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5 Days In – A Peculiar World Cup – The Real Reason

 5 Days In   A Peculiar World Cup   The Real Reason

There are the obvious explanations. Teams are not accustomed to the new Adidas football, teams are frightened to lose the first game, teams are set up to not concede the first goal. Could the real explanation be that football has changed?

The game is professional in a way that it has never been before. Teams arrive and perform with such tactical rigour that the game is almost mechanical. The majority of the players in this World Cup are coached by trainers, not the managers, who have all been educated in the same way. There is personal identity, of course, but when all the trainers are utilising the same tools they are likely to use them in the same way. If we were to swap the coaches, trainers and managers of the national teams around, arbitrarily, so that they ended up in charge of a different team, would results truly be that different? Would any team have a different style? Each manager has looked at the players available to them and decided on the most appropriate tactics. The sad thing is that every other manager would probably choose the same tactics if they were in charge of the same players.

It is akin to the theory in Harvard academic Rakesh Khurana’s book, ”Searching for a Corporate Savior: The Irrational Quest for Charismatic CEO’s”, which claims that the attributes of the Chief Executive’s of major corporations have less effect than we like to imagine. Their impact is minimal. What actually matters is the core of the business. In football terms, the manager, the training, it is all periphery. What actually matters and has consequence is the talent on the pitch.

When a team is better they will usually win in spite of their manager or trainers. In club football the manager has an effect over the course of the season in respect to player transfers and squad rotation. In a tournament, the manager’s impact is limited to choosing the squad, which often chooses itself, and substitutions, the World Cup equivalent of squad rotation, because of their immediate importance. Much of the time even the substitutions are fairly obvious.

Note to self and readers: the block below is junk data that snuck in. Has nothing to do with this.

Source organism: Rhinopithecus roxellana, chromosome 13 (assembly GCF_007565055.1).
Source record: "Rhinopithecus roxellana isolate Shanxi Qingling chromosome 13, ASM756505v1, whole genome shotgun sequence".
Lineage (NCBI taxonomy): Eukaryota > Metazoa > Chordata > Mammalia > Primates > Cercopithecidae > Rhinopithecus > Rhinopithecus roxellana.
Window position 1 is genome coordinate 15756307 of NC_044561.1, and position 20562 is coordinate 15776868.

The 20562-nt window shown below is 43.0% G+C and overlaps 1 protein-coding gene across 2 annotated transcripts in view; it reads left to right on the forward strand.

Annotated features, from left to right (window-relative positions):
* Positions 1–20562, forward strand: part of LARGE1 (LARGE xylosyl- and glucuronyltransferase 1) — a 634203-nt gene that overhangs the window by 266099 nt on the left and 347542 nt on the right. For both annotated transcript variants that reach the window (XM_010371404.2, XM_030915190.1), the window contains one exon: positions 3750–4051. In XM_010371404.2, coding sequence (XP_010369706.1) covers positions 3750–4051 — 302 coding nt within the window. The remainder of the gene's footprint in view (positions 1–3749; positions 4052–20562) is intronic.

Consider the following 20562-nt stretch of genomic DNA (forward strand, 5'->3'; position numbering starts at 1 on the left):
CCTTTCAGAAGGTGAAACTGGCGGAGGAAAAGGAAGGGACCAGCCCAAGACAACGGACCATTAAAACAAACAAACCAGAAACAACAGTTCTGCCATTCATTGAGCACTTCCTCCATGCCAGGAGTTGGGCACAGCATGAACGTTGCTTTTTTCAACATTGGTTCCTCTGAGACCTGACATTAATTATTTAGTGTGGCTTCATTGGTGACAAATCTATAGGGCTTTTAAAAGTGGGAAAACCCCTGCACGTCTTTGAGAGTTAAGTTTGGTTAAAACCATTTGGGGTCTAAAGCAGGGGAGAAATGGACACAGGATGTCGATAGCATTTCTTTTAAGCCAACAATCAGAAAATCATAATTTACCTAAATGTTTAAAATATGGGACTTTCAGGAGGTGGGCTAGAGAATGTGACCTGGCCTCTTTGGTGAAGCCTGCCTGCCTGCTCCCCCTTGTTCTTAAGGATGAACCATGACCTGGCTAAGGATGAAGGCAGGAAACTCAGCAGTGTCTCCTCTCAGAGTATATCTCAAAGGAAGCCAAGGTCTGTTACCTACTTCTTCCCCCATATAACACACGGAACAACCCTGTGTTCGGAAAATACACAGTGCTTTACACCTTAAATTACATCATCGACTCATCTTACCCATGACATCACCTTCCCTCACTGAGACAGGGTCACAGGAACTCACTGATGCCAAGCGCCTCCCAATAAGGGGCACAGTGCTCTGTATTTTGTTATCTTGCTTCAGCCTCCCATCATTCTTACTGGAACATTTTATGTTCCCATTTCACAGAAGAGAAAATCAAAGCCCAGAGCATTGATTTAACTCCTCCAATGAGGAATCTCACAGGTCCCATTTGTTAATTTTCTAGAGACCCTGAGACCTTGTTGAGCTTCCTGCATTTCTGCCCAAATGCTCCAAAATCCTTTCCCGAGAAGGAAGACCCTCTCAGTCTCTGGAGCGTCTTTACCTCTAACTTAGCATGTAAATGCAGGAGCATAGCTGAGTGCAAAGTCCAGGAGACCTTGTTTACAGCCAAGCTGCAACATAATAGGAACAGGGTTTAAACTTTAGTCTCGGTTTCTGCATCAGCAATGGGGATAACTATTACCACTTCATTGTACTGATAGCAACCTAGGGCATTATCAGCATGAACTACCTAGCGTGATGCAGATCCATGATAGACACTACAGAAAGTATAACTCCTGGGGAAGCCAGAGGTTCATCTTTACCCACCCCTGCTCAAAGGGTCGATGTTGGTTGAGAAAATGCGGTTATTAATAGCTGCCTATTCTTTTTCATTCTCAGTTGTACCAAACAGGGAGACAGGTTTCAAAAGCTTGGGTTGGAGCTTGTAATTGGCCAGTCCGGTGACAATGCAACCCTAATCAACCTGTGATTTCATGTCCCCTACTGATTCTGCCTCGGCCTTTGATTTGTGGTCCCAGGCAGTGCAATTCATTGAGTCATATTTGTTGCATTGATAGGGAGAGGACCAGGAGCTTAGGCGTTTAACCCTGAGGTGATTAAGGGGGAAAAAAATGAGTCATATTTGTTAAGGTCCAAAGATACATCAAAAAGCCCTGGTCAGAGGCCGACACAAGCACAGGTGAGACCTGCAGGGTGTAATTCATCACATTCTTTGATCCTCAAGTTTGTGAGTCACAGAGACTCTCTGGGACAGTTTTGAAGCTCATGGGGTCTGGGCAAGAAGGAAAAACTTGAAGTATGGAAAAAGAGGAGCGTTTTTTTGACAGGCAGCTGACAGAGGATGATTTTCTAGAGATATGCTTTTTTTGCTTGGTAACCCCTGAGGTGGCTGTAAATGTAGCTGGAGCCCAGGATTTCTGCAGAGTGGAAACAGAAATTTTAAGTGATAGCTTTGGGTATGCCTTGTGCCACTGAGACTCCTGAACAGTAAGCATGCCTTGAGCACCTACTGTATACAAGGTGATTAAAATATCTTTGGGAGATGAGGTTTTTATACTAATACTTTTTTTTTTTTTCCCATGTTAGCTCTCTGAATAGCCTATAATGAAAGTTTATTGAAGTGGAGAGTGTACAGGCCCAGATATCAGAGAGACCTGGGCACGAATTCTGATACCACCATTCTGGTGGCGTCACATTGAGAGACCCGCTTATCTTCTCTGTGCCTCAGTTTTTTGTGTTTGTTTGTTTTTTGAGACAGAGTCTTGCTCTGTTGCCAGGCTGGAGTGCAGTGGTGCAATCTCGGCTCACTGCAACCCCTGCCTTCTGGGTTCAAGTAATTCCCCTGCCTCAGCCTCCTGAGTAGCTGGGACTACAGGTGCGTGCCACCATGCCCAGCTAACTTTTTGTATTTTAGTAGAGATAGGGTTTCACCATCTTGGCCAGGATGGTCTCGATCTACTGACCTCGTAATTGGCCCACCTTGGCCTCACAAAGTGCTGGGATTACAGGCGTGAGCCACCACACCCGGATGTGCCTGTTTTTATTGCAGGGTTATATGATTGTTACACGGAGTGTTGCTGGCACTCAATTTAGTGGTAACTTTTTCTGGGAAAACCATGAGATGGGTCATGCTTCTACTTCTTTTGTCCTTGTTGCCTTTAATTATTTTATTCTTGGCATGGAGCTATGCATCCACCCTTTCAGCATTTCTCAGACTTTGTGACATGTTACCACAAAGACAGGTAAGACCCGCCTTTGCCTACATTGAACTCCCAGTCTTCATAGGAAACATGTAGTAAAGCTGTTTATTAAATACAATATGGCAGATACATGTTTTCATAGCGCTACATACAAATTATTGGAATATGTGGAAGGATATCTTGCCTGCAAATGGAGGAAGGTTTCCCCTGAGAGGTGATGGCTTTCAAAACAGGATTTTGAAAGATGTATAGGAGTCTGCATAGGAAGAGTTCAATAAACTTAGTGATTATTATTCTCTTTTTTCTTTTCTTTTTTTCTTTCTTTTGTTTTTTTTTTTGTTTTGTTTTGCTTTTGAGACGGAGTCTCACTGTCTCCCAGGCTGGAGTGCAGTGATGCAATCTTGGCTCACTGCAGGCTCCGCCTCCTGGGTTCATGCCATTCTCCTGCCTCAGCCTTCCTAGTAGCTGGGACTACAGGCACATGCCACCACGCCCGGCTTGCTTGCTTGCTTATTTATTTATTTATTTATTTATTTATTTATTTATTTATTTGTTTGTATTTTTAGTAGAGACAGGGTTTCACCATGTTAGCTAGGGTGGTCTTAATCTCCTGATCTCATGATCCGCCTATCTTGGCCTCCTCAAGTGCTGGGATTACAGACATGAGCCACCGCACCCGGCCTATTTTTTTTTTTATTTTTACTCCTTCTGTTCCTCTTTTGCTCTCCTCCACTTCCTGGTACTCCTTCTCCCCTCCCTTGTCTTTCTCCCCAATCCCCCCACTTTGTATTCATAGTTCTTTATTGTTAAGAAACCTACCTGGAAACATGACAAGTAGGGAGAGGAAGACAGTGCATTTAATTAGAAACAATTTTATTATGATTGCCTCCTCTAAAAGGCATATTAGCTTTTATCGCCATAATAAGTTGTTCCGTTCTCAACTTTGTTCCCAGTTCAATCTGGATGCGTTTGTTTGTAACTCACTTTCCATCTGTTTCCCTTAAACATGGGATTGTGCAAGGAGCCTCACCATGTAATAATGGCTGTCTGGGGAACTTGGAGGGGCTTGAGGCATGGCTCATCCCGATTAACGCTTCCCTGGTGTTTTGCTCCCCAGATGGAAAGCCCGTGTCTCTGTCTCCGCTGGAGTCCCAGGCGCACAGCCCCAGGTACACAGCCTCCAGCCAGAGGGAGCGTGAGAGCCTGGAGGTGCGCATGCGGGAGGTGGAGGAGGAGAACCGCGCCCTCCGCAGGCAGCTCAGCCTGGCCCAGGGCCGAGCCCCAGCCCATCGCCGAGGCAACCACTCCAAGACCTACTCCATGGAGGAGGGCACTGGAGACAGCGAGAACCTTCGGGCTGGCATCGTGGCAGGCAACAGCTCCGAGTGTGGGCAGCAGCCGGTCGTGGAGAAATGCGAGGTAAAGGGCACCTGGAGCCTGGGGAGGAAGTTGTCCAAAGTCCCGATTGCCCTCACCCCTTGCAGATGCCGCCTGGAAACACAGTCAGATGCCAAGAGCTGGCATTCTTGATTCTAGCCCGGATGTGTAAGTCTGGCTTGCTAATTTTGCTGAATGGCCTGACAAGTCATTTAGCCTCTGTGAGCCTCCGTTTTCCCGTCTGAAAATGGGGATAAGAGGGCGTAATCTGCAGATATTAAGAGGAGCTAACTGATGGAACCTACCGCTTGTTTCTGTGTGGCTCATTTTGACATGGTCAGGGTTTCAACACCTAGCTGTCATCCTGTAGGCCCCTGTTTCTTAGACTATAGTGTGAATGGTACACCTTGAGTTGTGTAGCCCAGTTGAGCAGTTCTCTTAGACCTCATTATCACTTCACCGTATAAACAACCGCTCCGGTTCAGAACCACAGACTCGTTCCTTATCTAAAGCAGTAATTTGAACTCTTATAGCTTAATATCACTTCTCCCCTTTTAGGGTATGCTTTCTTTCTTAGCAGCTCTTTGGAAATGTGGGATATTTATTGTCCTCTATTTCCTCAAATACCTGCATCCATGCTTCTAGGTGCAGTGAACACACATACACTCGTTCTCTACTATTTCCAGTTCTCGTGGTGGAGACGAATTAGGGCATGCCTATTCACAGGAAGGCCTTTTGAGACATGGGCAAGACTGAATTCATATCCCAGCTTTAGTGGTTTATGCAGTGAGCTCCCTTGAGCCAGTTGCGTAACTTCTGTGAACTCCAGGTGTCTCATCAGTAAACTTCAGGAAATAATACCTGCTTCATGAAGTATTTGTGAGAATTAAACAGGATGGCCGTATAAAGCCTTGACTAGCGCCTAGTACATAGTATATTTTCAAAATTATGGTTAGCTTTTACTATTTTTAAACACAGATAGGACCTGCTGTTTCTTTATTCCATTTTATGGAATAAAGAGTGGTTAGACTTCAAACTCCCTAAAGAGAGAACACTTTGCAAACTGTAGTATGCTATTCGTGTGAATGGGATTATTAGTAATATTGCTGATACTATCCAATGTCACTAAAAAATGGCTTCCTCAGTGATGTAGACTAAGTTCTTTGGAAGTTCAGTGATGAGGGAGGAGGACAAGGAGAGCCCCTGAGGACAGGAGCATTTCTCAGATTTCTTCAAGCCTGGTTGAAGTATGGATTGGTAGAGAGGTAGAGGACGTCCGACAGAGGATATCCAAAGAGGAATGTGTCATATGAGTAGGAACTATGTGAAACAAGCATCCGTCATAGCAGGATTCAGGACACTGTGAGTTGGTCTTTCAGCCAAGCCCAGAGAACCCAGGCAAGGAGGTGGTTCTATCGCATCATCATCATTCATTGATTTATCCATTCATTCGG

Brazil are not playing with a more reserved style because of Dunga, they are playing that way because Ronaldinho, Ronaldo and Adriano are not worthy of a place in the squad. At the moment Kaka, Robinho and Elano are asked to defend as much as they attack because the coach knows they are not as potent in attack as their predecessors were. If Brazil were awesome offensively, Dunga would choose an offensive system. Portugal have a solid defensive base and a single extra ordinary attacking talent. So they choose a reserved system with an attacking focus through Cristiano Ronaldo. Argentina are weak defensively but top heavy in terms of attacking options. Consequently, the Argentinian style is unbalanced, wonderful offensively but vulnerable defensively. It is not because of the coach but in spite of him. Every team is playing the way the other teams manager knows they will, because if they were in the other managers shoes they would do exactly the same.